Monday, March 31, 2014

4580 IC's in Onkyo RDV-1

I was greatly relieved to find the Onkyo RDV-1 does indeed accept 96kHz inputs (in either coax or toslink, it turns out).  I run all my digital processors at 96kHz.  When I first opened the box I checked the manual, it said it only accepted up to 48kHz.  Despite my lack of time on Saturday, I quickly hooked up my new Black Lion Micro Sparrow ADC (mk1) to the Onkyo, and found it handled 96kHz fine and even shows a message saying it is doing 96kHz.  The Onkyo does not accept digital inputs higher than 96kHz, when given such inputs it displays the LCD rate, either 44.1 or 48khz.  I did not listen to see what those did.  But 96kHz in several tests over the weekend appears to be rock solid and sounds fine through the "stereo" outputs (not the same as the "front" outputs on this player…the "front" outputs sound very thin as subwoofer use is assumed--UPDATE, this may not be true with digital input--all were measured to be flat).  I measured the Stereo outputs with pink noise (which is random, so always fluctuating and never perfectly flat) and it looked as good as it gets with random noise measurements:

I've been pouring over the service manual schematic to see what the circuitry is like.  The output board has each output channel going through a 4580 opamp, then a 47uF capacitor, a small resistor, a number of shunt muting devices, and then the output.  Not wonderful but not too bad either.  I'd like to replace that electrolytic cap with a Teflon.  But what is a 4580 opamp?

Apparently it's similar to 5532, a higher current bipolar amp.  The 4580 is said to be much better than the 4558's used ubiquitously in "mid fi" audio equipment, maybe even some not so mid fi.

While researching this, I found the quotation from John Curl himself, as of 2009 his CD player uses 4558's (!!!)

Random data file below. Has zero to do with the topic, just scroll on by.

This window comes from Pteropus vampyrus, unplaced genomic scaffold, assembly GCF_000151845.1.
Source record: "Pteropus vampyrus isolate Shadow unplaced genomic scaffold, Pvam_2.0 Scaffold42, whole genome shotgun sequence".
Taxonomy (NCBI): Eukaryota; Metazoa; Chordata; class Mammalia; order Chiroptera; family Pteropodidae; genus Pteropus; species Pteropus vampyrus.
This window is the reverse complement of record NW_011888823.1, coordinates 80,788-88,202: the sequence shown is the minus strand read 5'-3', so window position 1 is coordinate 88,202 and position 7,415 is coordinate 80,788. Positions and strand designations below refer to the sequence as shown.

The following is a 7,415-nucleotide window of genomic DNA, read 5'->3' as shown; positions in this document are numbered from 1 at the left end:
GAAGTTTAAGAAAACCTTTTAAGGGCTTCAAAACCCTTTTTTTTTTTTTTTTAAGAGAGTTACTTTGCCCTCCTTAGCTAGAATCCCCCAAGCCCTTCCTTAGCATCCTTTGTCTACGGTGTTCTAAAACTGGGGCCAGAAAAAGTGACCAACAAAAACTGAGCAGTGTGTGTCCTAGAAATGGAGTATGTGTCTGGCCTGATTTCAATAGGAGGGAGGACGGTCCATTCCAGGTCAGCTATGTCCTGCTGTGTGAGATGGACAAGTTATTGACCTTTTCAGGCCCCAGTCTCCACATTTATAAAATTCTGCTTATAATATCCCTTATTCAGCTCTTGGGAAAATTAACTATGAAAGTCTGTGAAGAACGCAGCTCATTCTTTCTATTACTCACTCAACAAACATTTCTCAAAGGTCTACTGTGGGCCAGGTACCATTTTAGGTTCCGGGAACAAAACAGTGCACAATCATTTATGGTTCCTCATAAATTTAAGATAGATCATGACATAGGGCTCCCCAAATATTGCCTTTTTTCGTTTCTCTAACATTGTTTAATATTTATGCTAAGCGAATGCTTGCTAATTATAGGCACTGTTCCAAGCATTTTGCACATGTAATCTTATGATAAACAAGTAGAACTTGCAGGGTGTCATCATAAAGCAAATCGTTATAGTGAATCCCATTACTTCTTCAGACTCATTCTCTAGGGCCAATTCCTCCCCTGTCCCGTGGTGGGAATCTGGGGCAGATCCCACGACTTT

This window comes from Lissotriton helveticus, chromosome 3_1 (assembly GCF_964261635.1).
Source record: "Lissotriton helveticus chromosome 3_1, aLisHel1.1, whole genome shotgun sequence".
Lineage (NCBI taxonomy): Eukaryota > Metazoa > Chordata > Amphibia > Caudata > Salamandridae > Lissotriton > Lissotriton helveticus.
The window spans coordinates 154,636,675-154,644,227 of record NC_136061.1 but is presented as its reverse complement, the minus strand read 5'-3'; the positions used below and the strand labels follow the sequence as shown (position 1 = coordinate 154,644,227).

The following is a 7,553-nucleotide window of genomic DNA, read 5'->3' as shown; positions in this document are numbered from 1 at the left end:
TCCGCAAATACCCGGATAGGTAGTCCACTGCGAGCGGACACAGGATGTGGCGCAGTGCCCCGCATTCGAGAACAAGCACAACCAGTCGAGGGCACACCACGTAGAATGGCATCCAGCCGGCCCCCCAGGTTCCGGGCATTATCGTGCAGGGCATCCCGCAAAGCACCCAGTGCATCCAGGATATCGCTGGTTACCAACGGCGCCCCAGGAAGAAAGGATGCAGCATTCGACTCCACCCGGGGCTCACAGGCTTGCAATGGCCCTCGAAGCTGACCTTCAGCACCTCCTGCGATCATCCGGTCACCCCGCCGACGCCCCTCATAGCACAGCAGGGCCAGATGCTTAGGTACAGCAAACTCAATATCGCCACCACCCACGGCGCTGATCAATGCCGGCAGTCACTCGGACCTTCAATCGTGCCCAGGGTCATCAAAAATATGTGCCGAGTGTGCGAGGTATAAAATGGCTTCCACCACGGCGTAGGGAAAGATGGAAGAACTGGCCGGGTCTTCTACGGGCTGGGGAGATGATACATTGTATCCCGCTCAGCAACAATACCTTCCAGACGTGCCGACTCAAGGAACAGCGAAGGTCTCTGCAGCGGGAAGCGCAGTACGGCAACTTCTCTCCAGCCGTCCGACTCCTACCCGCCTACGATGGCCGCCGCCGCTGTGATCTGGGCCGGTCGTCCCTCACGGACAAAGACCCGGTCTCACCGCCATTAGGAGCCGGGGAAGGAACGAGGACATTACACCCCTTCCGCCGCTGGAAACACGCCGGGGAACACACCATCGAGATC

Trevor, the 4558 is the IC that I have to listen through to compare SACD to DVD to CD. I can't afford an expensive player, because I don't design them.

I also found this objectophile blog saying essentially that 5532's are good enough.

I just checked photographs inside the Behringer 2496 DCX and guess what chips it uses?  4580's!  Somehow that still gets to about 0.1% distortion at full (just below 10v rms) output.  The problem with the DCX may be mainly that it insists on driving the outputs to 10v RMS at 0dB digital, and the only way you can attenuate that is by reducing the digital numbers, which is losing resolution and linearity.  And also that the DCX doesn't really have good enough power supply to drive the chips to 10vRMS with low distortion either.  To really do the 10V output well, it either needs better power supply, better chips, or both.

Meanwhile, my friend Tim is planning a significant chunk of work to add the best sounding of all IC's according to him and other sources, the OPA211, to our Kenwood L-1000T tuners.  That sounds good to me, so I won't be bugging him with links saying all good chips sound alike.  In fact I plan to address the psychology of those claims in a future column.  Tim analyzed a set of top opamps and decided which ones were actually most linear, the OPA211 on top, just as in the list he started with.  Here is the list he started with (not sure from where):


Compared with 4580's, Tim says OPA211 have 20dB more gain (which is good for opamp circuits, particularly ones with equalizing feedback) 80Mhz vs 12Mhz bandwidth for 4580, and distortion of .000015% vs .0005%--a factor of 30.  He says these specs (gain, bandwidth, THD) correspond generally to better sound quality (as determined in tests by him and a professor of engineering he collaborated with).

He generally doesn't respond when I talk about sighted tests, statistical significance, and the like, so I'm not going there.  It's not like even "white hat" audiophiles blind test everything to statistical significance.  The develop rules of thumb which extrapolate from blind tests, and then follow those rules of thumb.  But there's no telling whose extrapolation is actually better, without actual evidence.  All we really know from serious audio science is what the minimums are for good fidelity.

1 comment:

  1. Hello Charles, Audio Investigator, I have a Interga RDV 1.1 that has a intermittent issue with playing disc's, authorized service will not work on the unit, any ideas as to where to have it serviced maybe someone extremely knowledgeable or someone who can make his own parts. Thank you in advance. Joe